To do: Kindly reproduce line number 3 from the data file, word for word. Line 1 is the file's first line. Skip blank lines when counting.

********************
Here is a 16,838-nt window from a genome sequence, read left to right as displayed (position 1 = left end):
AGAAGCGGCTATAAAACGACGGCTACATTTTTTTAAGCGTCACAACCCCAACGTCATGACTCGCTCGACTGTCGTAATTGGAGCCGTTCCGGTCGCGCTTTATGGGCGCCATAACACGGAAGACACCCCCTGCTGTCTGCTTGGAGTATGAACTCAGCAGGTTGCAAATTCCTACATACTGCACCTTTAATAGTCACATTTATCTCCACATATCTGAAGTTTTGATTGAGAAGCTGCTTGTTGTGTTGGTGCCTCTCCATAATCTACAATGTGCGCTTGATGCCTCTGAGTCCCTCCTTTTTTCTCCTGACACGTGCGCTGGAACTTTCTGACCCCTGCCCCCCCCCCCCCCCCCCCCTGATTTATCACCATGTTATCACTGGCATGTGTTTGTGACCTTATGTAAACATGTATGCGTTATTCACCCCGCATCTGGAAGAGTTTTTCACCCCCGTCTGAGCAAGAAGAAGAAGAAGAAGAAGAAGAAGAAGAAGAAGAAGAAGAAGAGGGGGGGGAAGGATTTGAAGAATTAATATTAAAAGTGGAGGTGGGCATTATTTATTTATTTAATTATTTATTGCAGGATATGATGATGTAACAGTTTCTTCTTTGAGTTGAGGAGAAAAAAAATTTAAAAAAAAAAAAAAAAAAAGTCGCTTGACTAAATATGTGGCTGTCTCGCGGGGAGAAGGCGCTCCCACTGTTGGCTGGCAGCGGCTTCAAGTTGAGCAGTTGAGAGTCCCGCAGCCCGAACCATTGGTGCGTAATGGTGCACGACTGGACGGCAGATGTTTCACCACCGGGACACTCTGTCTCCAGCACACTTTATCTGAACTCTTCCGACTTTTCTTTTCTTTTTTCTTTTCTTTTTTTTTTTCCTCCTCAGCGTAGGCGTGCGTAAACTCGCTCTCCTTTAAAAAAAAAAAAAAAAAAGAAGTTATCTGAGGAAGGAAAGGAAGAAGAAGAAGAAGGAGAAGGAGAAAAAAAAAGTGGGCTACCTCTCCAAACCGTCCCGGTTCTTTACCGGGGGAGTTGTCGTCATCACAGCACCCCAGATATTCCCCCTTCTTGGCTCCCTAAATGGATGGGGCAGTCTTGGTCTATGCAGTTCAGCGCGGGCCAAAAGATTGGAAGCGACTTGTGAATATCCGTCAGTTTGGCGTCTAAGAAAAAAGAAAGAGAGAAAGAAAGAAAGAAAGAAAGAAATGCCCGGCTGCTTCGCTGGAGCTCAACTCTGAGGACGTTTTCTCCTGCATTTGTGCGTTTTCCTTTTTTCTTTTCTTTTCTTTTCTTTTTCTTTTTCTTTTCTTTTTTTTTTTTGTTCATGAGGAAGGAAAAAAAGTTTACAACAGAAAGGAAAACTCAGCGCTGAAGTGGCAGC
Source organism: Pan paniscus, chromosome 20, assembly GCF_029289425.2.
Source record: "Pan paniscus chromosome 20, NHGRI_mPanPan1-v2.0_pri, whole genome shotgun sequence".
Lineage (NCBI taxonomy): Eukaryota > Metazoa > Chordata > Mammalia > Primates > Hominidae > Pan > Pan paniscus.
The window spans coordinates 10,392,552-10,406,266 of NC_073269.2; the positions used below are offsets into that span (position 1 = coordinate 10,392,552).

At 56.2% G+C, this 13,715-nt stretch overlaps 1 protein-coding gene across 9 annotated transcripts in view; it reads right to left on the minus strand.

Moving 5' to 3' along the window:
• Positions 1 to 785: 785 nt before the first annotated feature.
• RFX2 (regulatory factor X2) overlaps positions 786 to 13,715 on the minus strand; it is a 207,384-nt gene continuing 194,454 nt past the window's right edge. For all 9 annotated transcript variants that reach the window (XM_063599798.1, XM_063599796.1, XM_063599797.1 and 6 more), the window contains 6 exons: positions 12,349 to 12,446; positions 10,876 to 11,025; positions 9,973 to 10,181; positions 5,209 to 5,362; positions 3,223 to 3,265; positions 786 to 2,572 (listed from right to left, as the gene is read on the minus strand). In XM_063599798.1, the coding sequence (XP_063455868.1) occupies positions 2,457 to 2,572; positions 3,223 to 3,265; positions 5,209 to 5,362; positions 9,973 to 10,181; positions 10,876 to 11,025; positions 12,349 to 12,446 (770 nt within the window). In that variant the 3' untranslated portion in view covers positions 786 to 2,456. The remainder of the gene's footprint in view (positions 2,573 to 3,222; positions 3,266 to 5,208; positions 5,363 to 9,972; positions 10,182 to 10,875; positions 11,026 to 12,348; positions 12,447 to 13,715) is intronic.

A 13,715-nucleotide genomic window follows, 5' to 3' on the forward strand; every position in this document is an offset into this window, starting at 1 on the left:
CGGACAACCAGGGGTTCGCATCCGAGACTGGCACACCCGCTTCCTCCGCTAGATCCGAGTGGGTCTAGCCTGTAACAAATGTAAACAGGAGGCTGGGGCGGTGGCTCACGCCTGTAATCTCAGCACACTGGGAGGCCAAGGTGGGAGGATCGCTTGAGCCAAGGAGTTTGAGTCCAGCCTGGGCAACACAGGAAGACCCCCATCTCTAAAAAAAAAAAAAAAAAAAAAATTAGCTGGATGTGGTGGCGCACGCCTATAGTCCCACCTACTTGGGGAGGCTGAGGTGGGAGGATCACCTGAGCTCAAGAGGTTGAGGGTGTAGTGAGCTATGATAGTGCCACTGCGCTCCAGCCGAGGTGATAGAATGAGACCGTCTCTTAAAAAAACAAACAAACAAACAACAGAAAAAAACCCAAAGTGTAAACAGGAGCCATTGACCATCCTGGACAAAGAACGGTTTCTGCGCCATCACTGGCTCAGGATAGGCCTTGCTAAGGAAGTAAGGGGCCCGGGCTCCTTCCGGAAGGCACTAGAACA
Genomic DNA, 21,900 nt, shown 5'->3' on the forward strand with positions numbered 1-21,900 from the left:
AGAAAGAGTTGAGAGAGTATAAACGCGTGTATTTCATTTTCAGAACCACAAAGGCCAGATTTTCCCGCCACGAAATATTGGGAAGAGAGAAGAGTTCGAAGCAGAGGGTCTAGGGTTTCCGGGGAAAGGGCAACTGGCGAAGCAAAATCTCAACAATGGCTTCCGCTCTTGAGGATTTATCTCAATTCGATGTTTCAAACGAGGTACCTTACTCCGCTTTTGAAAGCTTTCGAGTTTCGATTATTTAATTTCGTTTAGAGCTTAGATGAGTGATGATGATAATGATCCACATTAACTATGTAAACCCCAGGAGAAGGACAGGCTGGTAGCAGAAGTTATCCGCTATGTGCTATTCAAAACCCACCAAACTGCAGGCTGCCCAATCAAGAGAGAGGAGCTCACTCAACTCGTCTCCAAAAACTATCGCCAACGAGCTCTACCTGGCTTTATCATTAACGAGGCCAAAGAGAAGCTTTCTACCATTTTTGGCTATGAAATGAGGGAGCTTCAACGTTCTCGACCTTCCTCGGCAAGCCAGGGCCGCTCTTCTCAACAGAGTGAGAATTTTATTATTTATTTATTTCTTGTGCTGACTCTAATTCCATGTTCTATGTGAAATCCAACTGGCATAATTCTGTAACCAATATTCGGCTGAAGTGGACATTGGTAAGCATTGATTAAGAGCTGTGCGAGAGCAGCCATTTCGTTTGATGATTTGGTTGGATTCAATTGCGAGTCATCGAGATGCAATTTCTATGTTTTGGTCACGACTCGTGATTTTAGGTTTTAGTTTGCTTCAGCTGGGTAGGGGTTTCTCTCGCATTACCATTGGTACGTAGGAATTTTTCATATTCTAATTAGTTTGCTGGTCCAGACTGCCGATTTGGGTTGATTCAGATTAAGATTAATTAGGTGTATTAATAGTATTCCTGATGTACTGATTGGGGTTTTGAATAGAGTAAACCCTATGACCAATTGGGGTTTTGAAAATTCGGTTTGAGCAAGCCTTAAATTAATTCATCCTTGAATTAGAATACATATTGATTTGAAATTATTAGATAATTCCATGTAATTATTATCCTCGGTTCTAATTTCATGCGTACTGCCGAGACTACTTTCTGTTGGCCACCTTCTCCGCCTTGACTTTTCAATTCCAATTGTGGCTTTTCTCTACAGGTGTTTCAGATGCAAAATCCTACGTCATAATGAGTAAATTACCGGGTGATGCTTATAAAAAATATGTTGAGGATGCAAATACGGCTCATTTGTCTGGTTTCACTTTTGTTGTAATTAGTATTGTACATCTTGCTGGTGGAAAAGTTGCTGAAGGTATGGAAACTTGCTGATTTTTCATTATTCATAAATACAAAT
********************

Source organism: Pan paniscus, chromosome 20, assembly GCF_029289425.2.